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North Central Airlines


1- the beginning
2- start of service
3- DC-3s arrive
4- upgrade to convairs
5- DC-9s and 580s
6- the late 60s
7- expansion and merger

Increased demand soon outweighed the abilities of the small Lockheeds, resulting in the purchase of 6 DC-3s from TWA with inauguration of service in early 1951. By 1952, with the help of 10 DC-3s, Wisconsin Central had grown to become the third largest of the 18 local service carriers behind Frontier and Ozark.

1952 also witnessed the moving of headquarters from Madison, Wisconsin to Minneapolis/St. Paul as the lease expired on the old Air Force hanger at Truax Field. As a result of the move, the board of directors decided to change the airline's name to North Central in order to more accurately reflect the increased route structure of the carrier.

click to see large map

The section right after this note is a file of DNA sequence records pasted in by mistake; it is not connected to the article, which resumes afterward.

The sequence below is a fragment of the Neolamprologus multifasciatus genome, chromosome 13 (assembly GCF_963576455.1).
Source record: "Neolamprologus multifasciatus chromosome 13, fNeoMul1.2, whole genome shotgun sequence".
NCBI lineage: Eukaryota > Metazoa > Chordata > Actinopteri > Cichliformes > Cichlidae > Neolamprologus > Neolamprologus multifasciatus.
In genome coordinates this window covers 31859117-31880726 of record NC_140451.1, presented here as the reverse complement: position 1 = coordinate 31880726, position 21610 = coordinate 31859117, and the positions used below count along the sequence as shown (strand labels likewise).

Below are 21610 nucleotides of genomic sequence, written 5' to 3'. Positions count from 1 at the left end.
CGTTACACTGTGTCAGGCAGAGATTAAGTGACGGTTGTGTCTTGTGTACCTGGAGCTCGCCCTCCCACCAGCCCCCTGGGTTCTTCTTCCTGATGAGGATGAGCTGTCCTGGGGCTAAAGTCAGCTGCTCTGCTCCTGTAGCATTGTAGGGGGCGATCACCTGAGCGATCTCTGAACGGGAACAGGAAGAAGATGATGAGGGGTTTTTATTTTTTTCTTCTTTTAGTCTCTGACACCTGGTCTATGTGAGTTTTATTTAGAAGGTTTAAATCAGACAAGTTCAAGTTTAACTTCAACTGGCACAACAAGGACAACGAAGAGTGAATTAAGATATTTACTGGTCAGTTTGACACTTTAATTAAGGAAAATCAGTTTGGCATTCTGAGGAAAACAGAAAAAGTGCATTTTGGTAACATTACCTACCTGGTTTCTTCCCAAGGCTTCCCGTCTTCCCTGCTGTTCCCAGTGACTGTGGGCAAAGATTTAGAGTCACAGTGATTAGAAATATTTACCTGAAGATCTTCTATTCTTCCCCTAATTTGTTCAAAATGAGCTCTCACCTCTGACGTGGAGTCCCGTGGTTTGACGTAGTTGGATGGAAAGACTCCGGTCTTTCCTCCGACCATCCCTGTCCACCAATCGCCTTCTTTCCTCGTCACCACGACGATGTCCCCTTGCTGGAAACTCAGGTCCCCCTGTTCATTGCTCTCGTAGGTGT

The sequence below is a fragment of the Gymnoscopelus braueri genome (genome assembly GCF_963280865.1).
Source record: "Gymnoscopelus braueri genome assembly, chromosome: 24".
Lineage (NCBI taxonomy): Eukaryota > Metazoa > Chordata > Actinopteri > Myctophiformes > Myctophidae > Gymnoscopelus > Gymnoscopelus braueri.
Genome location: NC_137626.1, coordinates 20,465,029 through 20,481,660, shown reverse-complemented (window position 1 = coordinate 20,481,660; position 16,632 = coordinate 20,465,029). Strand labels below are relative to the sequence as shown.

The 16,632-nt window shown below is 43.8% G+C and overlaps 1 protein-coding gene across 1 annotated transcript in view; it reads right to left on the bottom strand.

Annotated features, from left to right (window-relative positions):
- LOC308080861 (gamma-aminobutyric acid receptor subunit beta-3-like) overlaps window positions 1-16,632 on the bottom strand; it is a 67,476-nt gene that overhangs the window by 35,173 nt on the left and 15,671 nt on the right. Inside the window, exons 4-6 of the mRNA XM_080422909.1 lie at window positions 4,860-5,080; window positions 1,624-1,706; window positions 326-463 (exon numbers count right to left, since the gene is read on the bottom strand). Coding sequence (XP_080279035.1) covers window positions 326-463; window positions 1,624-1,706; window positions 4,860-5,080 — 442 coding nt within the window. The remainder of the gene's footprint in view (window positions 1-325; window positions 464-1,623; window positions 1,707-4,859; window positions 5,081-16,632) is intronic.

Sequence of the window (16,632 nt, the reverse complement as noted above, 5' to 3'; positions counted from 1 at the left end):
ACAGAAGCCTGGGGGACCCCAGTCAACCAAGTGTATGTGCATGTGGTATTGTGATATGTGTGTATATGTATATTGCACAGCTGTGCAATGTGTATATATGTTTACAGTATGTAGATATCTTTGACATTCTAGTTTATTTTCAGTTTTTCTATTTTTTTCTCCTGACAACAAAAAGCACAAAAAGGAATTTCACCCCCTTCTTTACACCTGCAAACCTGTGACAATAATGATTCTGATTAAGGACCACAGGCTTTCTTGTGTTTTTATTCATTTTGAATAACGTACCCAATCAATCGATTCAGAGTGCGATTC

After moving to Minnesota, several factors sent North Central into the red financially. Francis Higgins stepped down as president and after several management changes, Hal Carr, who briefly left the airline, was brought back as president in 1954. He instituted many changes in order to save the company from extinction. Instead of further cuts in service, he added more frequency and used employee input to cut costs. The result was a dramatic turnaround as North Central became an efficient and reliable network.

By 1958, North Central had grown to become the largest local service airline carrying 780,000 passengers with its 32 Douglas DC-3s. The company would continue to add to its route miles, including a large award from the CAB's "Seven States Investigation", which added another 2000 miles and 18 cities.

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